This all changed when Putin came to power in 1999. Under his leadership Russia has started toregain its economic and political cloutin Africa. Putinhas jumpstartedRussia's diplomatic, economic, and military ties with its former African allies.
Russian interests in Africa
From my research I can conclude that Russia's primary intent is tobuild political alliancesby supporting nation states economically and militarily while remaining non-judgemental about their internal governance structures.
Its long-term goal is to become a political, economic and military mediator that can stand behind Africa's global interests and count on the continent's support in return. Here are some of the areas where Russia are mainly active:
Economic interests: Russia is now seeking to exploit conventional gas and oil fields in Africa and elsewhere. Part of itslong term energy strategyis to use Russian companies to create new streams of energy supply. For example,Russian companieshave made significant investments in Algeria's oil and gas industries.They havealso investedin Libya, Nigeria, Ghana, Ivory Coast and Egypt.
Russia is also expanding its African interests inminerals .Uranium– which is key to the nuclear power industry – is at the top of its list.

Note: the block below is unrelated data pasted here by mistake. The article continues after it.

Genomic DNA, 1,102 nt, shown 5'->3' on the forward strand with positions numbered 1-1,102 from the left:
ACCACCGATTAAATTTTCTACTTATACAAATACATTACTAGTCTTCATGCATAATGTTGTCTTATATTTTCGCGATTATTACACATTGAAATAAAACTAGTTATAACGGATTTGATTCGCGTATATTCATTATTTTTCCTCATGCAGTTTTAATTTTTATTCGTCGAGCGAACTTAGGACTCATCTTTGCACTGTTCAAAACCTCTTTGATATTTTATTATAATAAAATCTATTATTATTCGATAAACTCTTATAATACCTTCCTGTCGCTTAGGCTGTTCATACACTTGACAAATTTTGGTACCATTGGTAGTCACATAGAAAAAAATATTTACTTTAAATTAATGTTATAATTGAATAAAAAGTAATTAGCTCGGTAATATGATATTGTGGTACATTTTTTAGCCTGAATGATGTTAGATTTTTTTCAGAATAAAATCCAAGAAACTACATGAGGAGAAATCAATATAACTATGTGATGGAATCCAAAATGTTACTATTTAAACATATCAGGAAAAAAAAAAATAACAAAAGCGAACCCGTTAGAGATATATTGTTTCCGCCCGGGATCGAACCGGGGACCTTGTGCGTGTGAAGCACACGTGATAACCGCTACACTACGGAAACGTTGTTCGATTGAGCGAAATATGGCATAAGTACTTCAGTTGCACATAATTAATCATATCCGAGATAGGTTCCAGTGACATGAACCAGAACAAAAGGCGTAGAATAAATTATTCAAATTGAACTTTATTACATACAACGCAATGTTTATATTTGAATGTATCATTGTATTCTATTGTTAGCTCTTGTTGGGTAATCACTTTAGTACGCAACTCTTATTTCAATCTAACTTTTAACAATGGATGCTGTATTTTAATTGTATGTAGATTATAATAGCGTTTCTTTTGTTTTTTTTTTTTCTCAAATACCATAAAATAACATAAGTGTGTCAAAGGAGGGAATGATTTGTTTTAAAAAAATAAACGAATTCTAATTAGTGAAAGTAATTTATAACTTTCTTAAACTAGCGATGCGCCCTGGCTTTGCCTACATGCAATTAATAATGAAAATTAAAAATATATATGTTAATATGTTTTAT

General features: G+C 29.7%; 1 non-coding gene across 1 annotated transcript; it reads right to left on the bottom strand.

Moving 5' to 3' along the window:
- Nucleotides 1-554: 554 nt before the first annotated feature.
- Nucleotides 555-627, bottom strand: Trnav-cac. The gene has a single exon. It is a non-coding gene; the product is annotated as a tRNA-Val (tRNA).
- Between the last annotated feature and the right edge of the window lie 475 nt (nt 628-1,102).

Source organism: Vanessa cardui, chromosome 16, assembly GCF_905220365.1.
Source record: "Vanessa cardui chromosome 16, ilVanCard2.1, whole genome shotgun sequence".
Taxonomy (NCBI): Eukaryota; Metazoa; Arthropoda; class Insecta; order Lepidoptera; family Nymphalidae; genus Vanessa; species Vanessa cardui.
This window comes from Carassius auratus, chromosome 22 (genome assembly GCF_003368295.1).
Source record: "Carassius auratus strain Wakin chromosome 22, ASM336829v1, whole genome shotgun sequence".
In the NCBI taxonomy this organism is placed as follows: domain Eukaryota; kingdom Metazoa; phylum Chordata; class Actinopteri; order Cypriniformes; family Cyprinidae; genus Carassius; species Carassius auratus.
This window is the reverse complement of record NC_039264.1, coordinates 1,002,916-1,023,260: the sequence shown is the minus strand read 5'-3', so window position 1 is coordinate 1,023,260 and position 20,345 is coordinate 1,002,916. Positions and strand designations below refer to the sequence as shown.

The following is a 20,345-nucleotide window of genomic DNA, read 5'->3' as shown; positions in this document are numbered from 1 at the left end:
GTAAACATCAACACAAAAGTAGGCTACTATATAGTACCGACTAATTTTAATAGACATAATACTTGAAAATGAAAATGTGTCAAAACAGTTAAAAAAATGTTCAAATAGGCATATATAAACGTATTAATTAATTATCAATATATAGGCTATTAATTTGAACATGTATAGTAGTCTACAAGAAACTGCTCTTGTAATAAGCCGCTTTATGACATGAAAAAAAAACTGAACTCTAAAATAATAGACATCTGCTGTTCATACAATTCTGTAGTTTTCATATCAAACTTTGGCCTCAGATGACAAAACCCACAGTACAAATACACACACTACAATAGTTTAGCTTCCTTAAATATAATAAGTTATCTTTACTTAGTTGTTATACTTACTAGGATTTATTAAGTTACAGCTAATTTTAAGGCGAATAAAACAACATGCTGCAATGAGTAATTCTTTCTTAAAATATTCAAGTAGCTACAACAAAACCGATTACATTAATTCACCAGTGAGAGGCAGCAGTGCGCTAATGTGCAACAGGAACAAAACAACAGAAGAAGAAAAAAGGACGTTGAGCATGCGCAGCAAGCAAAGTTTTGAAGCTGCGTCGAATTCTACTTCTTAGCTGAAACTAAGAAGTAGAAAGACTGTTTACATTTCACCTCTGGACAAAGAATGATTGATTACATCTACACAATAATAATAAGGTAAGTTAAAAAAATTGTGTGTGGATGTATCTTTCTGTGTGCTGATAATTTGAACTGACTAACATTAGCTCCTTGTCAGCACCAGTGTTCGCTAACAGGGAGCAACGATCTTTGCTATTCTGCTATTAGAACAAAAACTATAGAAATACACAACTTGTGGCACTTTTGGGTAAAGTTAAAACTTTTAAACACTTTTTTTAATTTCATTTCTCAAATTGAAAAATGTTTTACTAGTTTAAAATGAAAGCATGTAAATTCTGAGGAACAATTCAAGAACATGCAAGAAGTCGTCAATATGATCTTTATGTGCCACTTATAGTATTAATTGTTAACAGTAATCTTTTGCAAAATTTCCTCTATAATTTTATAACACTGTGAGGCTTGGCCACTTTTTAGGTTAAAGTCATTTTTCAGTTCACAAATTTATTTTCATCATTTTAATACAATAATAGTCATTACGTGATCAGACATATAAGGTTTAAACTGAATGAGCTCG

In addition, Russian companies are producingaluminium in Nigeria , and haveconstructed hydropower stationsin Angola, Namibia, Botswana.
Russia is also on track to build nuclear plants inEgypt ,NigeriaandAlgeria . These investments are a means to becoming an integral part of Africa's energy sector.
Russia has also improved itscommercial relationswith its African partners. In 2009, it established the Coordinating Committee for Economic Cooperation with sub-Saharan Africa to assist inpromoting Russian business interests .
Defence interests: Russia has traditionally been one of Africa's main arms suppliers. During the Cold War many armed liberation organisations and African countries – among them Angola, Mozambique, Zimbabwe, Zambia and Guinea – bought military equipmentfrom Russia. More recently Russia has made significant arms deals withAngolaandAlgeria .Egypt ,Tanzania ,Somalia, Mali, Sudan and Libyahave also bought arms from Russia. The Russians also provide military training and support.
Aid: Under Putin Russia has madesizeable aid donationsto a variety of African countries averaging about $400 million per year. Around 60% of Russian aid is delivered through international organisations;global humanitarian organisationslike the World Food Programme and the UN refugee agency. The remaining 40% gets to Africa in a framework of bilateral cooperation. It also makes donationsto support education, health care, agriculture, environment and energy.
The danger for Moscow is that, the more progress it makes with African governments, the more likely it is that its interests will collide with those of either China or the US – or both.
Peace & Security
Natural resource exploitation